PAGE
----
When BlackBerry finally launched their oft-delayed Blackberry 10 "comeback" devices, well ... nothing happened. The delays, immature operating system, and high price of the phones all but ensured nobody was going to buy them.
Plus, the company was on the verge of a collapse, then was almost parted out, then somehow wasn't. Despite a love for QWERTY keyboards, we advised you to stay away from buying a device that was tied to a company flirting with death.
Six months later, BlackBerry, with a new CEO, has new devices in the pipeline, and has updated its operating system to solve the app gap (by enabling devices to run Android apps). The future, while not promising, isn't quite as bleak.
That's why I finally picked up a BlackBerry. Wha did I find?
This thing is well built, and not just the magnificent QWERTY keyboard. It's heavier, has an excellent build quality, and just "feels" premium and professional. The odd square-shaped screen is infinitely better than I expected too. The last QWERTY phone I tinkered with, an HP Palm Pixie, wasn't even a tenth as nice in any regard.
Software-wise, this operating system is sick. Setting up the phone wasn't too bad, though it wasn't as seamless as setting up an Android. (To be fair, I was a loyal Googler for years before I first picked up an Android -- so it was as simple as punching in my Google account information.)
A few other things I loved:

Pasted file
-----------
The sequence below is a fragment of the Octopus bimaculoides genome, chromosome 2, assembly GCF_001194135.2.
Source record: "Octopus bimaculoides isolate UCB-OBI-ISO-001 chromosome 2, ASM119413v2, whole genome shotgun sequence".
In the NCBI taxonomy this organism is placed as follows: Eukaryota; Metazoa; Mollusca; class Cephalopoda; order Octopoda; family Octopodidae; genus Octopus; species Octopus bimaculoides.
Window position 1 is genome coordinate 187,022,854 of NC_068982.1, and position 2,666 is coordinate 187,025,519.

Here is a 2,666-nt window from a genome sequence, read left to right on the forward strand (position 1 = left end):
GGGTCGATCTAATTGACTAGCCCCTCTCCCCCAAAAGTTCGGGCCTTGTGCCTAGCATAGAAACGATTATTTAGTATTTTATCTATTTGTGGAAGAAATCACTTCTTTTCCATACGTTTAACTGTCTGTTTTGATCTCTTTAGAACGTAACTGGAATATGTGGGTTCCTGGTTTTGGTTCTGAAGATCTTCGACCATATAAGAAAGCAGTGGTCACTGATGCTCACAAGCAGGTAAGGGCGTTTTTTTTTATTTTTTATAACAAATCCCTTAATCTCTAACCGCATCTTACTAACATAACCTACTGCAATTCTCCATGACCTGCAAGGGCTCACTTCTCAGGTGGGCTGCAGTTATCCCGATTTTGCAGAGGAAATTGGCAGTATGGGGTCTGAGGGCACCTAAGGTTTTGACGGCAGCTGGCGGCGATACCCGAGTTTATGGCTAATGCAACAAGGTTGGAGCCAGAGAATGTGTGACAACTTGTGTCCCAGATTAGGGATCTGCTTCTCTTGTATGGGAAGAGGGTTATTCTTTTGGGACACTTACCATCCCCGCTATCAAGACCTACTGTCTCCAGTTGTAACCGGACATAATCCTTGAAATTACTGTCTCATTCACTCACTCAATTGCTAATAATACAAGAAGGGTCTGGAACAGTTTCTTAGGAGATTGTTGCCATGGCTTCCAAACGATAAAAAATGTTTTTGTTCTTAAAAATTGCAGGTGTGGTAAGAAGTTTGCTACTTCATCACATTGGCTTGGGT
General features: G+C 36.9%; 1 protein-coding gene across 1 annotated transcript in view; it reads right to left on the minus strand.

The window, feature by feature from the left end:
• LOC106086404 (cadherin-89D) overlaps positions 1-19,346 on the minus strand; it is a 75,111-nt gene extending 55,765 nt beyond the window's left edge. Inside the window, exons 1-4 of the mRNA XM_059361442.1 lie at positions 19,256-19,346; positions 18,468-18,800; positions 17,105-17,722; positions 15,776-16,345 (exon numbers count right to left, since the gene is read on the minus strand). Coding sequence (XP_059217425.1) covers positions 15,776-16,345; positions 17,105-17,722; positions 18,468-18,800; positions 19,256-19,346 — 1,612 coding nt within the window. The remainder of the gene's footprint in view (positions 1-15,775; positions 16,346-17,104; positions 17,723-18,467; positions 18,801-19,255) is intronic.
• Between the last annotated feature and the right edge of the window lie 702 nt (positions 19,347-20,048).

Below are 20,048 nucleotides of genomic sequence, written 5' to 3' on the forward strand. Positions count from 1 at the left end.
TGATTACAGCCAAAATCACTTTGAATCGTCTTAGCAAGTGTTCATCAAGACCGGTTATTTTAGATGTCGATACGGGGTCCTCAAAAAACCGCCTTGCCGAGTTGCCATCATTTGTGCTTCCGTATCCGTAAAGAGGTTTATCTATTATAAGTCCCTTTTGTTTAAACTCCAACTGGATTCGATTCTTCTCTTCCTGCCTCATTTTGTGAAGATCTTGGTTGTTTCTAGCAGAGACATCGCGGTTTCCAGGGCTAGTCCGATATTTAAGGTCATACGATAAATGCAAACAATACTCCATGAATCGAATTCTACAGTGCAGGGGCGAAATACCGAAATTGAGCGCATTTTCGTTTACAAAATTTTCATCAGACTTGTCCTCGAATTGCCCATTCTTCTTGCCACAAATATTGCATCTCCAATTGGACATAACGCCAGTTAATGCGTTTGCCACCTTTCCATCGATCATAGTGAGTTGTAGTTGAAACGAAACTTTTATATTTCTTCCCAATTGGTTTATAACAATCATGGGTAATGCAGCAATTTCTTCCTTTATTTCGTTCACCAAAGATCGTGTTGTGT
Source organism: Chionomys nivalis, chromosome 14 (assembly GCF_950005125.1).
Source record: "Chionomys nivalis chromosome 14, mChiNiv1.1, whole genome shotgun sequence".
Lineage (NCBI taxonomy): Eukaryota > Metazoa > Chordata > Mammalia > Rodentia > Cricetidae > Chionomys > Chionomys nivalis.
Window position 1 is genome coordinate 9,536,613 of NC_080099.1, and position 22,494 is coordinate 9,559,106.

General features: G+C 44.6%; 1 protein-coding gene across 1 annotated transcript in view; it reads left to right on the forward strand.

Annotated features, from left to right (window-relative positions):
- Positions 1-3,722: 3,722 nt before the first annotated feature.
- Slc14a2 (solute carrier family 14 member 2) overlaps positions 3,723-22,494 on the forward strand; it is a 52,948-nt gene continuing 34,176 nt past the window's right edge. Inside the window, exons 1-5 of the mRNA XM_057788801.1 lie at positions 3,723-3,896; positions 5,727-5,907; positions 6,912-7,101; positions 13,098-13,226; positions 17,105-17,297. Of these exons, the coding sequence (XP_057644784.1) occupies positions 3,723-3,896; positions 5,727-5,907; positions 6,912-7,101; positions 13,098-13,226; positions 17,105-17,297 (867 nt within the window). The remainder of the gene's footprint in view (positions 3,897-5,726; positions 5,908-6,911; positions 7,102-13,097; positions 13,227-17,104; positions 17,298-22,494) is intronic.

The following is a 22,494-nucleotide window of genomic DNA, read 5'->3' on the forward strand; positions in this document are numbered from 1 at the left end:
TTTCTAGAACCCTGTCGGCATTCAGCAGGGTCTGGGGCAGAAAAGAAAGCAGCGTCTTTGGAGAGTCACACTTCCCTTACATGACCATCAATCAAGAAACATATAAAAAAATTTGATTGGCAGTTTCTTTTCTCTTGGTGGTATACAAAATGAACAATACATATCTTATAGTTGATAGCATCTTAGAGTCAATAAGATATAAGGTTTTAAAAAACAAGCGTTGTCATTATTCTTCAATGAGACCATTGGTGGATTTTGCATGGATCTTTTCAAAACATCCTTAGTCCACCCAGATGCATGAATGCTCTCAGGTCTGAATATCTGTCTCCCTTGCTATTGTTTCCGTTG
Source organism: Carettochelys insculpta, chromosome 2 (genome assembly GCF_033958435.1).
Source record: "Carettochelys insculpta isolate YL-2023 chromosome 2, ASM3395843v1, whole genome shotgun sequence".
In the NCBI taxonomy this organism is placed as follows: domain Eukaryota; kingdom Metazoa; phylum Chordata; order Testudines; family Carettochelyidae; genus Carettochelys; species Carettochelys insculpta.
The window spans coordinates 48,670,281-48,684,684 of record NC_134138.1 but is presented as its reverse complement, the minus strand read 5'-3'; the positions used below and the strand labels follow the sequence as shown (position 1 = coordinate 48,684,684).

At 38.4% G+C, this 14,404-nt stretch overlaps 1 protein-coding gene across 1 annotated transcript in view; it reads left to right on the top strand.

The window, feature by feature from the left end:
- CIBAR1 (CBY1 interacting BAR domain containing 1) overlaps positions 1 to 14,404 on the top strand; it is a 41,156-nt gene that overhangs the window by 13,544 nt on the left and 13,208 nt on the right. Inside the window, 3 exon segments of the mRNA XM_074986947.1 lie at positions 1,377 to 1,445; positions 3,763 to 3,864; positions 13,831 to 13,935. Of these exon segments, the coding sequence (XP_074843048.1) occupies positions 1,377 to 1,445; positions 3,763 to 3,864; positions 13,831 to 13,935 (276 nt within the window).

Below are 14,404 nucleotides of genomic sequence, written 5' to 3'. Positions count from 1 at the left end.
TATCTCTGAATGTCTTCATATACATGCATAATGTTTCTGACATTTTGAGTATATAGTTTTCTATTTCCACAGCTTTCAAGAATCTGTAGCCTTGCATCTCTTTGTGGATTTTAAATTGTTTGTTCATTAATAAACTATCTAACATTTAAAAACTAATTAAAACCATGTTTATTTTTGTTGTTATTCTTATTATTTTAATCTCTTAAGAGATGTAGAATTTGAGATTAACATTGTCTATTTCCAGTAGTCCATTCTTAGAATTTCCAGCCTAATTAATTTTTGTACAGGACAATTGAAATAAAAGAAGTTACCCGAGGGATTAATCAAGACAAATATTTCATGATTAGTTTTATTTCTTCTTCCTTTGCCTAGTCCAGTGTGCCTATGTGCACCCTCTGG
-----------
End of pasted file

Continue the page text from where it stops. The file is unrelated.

- The Hub: Facebook, LinkedIn, and all of my email accounts, all in one inbox.
- The built-in browser: it's magic. Everything loads at insane speeds.
- The swipey gestures: wake up your phone with a swipe upward on the screen. Swipe left-to-right to get to the hub. Swipe the other way to get to your apps. It beats buttons.
Well, the phone booted in Greek. After fifteen minutes of frustrated swiping, I found the language menu.
Also, the greatest new feature of OS 10, the ability to run Android apps, apparently isn't ready for T-Mobile variants. I'm stuck waiting on a carrier update, which was one of the reasons why Google's Nexus line (which always gets the bleeding-edge updates first) was so appealing.
So yeah: great phone, great OS, and no apps. Seriously, as far as native apps go, there are no desperate dating apps, no Spotify, no fitness apps, nada. There are productivity apps, like Evernote and Documents to Go (a mobile office suite), but all work and no play makes this phone blech.
And if, or when, the T-Mobile 10.2.1 update arrives, and Android apps are usable, it's going to be a bit hit-or-miss, as those apps aren't designed for a square-shaped screen with no buttons.
One more thing: I really miss Google Now. On my Android, from any screen, I can swipe up, say "Okay, Google" and launch a search, a text, or most important: navigation. There is no digging for apps needed.
BlackBerry does have its own voice assist, but it's like a mentally impaired Siri with a demonic voice. Functionally, it's mediocre. Plus, it's hidden, and required me to enable it manually through a buried setting.
Don't Call it a Comeback, Yet
It's so close. So, so close. And when the Android app update arrives, maybe then I'll feel differently. But iOS and Android have a few years' worth of a head start on BlackBerry and it shows. BB OS 10.1, which is what my phone is running lacks the polish and the apps (and the spying) of its competitors.
That being said, we can't wait for the update, and the upcoming Q20.
- Are Lawyers Really Flocking to Macs, iPhones, and iPads? (FindLaw's Technologist Blog)
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- iPhone Not Secure Enough for Pres. Obama; BlackBerry to the Rescue? (FindLaw's Technologist Blog)